Orange County School District officials and State officials are upset over the Orange County Board of Supervisors response to the stalled negotiations to return the $48 million in VLF fees that were swiped to fund the Governor’s budget balancing plan. Back in June, Governor Brown’s budget staff figured out that it could swipe VLF fees from several jurisdictions, including Orange County in order to fill the budget gap. The hit to Orange County was due to the failure of the Board of Supervisors to resolve a technicality that grew out of the 2005 refinancing of their bankruptcy debt.
The swipe caused the County to review Tax Code to determine what the County would get if it was treated the same as all the other counties in the state. Their premise is that if the state feels that the deal that swapped property tax revenues for VLF fees struck in 1995 is no longer valid, the they that deal is off and the calculation of property tax revenues goes back to the way it was.
That recalculation has resulted in the county discovering that rather than $48 million they would have received in VLF fees, the county is entitled to $73 million in property tax receipts.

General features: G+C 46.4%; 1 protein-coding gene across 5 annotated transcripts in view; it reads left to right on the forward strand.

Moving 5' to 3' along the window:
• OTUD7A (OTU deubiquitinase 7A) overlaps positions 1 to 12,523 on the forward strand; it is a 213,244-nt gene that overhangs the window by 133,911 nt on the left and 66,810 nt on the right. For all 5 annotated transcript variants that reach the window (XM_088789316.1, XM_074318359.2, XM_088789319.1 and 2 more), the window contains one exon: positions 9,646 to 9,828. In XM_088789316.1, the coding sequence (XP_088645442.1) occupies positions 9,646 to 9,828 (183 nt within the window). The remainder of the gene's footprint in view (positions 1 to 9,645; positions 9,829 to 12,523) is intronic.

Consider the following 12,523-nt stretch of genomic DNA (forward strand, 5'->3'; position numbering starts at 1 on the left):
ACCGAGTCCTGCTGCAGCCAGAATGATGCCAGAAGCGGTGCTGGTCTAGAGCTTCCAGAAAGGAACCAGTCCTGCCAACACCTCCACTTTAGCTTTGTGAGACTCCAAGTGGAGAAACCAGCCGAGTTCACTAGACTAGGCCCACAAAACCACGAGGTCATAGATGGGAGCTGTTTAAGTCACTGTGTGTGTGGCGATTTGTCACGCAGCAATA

This has School officials concerned. Voice of OC reports:
Orange County Superintendent of Schools Bill Habermehl wrote to supervisors Tuesday asking they withhold action until further legal analysis could be provided. County officials have made assurances that the state would backfill the funds – because of the dictates of Proposition 98 that guarantee certain levels of education funding. Nonetheless, Habermehl has been critical of the stealth nature of supervisors’ moves, telling the Orange County Register’s Kimberly Edds that the way county officials unveiled their action was “almost a slap in the face.”
The county believes that because of the provisions of Prop 98, the state will be required to fill the gap in tax revenues and the districts will still get their funding.
Voice of OC further reports:
The State Department of Finance on Tuesday issued a harsh rebuke of Orange County government officials for defying Sacramento’s budget allocations on property taxes.
“The county’s intended decision to withhold property taxes is not only misguided but very likely illegal,” said H.D. Palmer, Deputy Director of the State Department of Finance.
Palmer said a legal challenge is likely.
“We’re looking at a range of legal options,” Palmer said.
It will be interesting to see if the state actually files a legal challenge. They don’t really need to fight this mess out in court. I would hope that the county and state would now be motivated to reach agreement to return the $48 million in funds that were stolen due to a technicality.